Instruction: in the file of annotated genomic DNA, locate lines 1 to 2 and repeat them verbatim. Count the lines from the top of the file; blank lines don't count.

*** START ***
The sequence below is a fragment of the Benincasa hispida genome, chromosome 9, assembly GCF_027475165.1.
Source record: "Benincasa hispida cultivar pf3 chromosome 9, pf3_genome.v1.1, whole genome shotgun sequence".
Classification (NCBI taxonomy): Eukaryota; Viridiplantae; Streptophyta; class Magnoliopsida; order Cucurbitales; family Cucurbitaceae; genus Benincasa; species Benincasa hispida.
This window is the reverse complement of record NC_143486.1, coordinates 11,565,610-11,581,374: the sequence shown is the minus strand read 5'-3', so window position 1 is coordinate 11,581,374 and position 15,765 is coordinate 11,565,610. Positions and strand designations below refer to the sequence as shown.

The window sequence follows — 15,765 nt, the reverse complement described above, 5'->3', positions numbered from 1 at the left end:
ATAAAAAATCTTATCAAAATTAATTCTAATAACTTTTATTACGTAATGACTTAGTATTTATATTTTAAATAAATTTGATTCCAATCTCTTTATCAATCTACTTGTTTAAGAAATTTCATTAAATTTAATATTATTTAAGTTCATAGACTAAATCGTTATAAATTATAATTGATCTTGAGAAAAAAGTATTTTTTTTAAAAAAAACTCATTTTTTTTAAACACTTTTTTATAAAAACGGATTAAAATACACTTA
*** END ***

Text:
The sequence below is a fragment of the Benincasa hispida genome, chromosome 9, assembly GCF_027475165.1.
Source record: "Benincasa hispida cultivar pf3 chromosome 9, pf3_genome.v1.1, whole genome shotgun sequence".